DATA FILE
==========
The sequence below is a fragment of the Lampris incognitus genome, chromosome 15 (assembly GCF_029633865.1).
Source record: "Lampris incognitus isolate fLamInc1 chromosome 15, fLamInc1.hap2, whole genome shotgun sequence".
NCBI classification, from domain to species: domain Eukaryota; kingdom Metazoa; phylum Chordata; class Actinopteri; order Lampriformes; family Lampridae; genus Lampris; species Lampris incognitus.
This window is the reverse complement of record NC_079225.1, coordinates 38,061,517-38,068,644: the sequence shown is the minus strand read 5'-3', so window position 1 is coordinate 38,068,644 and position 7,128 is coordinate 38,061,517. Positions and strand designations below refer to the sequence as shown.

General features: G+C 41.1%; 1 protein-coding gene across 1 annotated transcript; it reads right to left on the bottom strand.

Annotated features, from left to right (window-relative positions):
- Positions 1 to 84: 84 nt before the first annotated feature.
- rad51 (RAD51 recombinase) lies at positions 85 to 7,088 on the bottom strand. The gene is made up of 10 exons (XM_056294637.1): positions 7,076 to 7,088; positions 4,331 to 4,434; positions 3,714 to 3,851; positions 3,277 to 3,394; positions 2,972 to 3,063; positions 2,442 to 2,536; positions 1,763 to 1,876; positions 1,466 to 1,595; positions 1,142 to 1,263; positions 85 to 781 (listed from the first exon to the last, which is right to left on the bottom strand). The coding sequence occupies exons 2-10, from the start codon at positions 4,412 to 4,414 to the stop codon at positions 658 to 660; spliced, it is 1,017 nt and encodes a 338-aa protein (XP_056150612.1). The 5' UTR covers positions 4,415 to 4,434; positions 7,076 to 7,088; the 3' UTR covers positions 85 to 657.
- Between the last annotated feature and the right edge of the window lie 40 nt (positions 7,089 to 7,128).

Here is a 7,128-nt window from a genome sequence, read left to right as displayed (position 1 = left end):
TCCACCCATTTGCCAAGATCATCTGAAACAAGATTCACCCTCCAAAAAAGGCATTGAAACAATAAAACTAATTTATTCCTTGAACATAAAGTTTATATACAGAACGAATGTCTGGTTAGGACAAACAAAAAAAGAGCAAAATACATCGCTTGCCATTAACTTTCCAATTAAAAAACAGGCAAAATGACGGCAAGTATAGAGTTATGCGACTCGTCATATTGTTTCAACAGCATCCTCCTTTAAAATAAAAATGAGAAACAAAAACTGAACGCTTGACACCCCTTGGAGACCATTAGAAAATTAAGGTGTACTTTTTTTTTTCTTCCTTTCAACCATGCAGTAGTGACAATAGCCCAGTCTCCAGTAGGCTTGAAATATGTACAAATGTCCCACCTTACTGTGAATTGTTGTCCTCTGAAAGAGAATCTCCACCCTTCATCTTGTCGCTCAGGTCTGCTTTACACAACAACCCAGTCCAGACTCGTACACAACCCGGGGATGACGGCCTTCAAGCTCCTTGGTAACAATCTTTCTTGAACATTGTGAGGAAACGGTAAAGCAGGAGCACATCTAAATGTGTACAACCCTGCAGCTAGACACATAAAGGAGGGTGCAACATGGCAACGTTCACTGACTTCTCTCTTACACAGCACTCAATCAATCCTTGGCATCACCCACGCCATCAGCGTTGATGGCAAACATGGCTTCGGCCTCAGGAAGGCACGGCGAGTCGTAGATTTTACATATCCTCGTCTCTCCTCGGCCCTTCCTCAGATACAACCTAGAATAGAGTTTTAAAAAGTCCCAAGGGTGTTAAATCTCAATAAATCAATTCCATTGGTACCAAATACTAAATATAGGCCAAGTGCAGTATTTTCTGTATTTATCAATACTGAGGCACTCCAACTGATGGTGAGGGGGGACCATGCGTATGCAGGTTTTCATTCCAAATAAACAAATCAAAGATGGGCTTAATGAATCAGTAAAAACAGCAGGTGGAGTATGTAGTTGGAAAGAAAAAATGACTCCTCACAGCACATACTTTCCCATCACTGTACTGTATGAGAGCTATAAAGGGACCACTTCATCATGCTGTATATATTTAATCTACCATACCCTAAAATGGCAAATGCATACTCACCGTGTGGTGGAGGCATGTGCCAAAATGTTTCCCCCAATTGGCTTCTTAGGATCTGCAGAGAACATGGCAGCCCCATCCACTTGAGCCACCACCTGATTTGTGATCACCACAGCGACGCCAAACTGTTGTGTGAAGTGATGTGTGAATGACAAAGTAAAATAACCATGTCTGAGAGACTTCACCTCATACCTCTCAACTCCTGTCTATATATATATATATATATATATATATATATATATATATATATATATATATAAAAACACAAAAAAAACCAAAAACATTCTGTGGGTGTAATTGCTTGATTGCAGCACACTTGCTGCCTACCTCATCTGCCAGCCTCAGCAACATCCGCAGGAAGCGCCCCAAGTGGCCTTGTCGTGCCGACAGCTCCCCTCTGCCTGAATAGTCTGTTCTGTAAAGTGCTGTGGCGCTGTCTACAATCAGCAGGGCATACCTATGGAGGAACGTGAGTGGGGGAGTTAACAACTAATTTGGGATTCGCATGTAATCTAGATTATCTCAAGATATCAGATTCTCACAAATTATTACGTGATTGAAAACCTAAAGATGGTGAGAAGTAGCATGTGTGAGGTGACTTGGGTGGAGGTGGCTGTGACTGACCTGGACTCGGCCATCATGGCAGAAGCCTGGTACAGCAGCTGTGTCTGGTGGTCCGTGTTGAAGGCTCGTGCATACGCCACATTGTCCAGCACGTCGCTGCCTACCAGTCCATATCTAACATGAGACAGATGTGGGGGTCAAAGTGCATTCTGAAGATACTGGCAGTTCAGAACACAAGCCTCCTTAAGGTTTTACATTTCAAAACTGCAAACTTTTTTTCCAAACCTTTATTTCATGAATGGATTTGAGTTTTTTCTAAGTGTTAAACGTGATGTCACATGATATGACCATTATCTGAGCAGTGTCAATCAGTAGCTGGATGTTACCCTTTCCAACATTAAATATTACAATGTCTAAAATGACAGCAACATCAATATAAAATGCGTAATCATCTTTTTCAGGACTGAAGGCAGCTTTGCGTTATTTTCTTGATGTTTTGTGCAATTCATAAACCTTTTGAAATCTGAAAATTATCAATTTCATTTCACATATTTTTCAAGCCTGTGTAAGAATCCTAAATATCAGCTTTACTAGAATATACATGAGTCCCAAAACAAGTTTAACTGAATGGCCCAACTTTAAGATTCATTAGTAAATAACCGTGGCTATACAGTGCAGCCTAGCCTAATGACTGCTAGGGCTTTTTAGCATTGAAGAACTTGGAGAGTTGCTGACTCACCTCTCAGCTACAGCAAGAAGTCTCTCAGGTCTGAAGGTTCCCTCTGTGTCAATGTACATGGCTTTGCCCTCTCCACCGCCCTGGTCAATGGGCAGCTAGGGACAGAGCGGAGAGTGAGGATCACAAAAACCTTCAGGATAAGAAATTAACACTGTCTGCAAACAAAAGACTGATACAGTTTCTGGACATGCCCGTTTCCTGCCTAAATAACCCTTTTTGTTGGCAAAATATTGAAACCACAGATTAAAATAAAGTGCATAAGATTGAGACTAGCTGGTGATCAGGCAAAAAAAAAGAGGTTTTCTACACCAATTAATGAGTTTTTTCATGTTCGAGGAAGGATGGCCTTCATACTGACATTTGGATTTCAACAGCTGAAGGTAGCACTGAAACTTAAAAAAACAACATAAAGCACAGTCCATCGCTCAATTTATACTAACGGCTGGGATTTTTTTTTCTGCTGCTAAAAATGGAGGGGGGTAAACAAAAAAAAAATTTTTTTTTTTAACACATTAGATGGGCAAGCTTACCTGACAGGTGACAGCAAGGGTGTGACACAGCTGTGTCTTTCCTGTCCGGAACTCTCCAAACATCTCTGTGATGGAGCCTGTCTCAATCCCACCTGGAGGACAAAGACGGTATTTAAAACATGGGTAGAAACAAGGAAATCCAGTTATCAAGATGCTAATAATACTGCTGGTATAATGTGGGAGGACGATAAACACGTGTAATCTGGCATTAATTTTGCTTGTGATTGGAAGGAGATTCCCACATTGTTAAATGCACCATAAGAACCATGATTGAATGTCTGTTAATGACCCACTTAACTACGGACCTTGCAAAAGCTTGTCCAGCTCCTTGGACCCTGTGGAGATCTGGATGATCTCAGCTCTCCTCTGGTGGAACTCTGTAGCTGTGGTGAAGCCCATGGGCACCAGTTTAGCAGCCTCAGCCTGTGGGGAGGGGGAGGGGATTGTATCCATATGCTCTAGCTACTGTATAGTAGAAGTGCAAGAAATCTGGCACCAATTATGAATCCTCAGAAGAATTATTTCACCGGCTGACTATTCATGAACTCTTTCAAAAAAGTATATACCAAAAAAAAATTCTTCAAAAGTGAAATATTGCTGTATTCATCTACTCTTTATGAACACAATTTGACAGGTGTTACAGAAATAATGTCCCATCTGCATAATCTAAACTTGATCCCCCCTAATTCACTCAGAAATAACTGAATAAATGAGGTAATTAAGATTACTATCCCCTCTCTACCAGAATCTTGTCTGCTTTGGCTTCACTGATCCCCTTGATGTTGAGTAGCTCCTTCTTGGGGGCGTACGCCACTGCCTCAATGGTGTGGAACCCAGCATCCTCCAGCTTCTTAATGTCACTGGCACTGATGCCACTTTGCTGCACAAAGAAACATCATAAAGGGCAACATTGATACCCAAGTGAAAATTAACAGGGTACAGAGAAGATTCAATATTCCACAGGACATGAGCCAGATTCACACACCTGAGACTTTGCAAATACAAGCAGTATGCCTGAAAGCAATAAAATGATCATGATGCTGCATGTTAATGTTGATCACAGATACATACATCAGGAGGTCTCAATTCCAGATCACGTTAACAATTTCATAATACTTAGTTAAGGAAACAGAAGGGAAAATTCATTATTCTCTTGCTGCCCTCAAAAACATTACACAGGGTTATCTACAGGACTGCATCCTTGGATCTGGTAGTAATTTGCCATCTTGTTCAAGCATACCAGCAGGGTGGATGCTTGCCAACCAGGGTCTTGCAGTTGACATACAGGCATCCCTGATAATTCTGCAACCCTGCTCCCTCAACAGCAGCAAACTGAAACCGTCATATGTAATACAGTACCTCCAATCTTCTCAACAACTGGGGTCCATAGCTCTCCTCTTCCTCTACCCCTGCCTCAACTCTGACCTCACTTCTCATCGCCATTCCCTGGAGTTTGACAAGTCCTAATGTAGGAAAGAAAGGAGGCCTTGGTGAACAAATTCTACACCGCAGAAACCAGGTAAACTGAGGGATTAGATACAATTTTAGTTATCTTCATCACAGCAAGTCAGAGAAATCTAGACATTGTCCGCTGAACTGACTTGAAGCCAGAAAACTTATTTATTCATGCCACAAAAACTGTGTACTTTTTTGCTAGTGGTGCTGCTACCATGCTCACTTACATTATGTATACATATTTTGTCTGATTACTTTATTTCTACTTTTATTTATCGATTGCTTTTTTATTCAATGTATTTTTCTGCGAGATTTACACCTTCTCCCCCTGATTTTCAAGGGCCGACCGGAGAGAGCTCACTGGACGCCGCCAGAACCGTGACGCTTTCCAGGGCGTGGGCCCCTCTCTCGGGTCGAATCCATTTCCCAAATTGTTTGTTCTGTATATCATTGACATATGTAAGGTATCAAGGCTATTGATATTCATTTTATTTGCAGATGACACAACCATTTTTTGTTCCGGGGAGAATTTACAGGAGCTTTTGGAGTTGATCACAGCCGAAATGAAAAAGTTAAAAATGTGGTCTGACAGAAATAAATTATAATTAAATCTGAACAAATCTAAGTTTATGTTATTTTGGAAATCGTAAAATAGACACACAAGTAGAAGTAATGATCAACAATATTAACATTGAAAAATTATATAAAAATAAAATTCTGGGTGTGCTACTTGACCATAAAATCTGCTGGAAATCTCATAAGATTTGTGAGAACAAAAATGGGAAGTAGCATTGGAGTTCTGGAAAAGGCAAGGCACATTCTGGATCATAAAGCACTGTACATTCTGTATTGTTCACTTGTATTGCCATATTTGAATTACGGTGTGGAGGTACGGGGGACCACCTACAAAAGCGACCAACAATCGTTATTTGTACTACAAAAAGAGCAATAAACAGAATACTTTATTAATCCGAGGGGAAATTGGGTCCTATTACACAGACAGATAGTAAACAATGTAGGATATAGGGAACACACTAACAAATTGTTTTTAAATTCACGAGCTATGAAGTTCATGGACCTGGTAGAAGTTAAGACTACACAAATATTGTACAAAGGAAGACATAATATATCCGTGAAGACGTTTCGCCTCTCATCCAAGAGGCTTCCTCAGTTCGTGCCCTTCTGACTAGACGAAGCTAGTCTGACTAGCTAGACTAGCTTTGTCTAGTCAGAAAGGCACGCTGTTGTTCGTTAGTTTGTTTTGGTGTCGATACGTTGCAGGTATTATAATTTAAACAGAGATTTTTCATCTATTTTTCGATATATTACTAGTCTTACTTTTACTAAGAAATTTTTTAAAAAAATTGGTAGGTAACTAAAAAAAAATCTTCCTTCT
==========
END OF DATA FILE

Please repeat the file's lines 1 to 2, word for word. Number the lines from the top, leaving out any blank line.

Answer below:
The sequence below is a fragment of the Lampris incognitus genome, chromosome 15 (assembly GCF_029633865.1).
Source record: "Lampris incognitus isolate fLamInc1 chromosome 15, fLamInc1.hap2, whole genome shotgun sequence".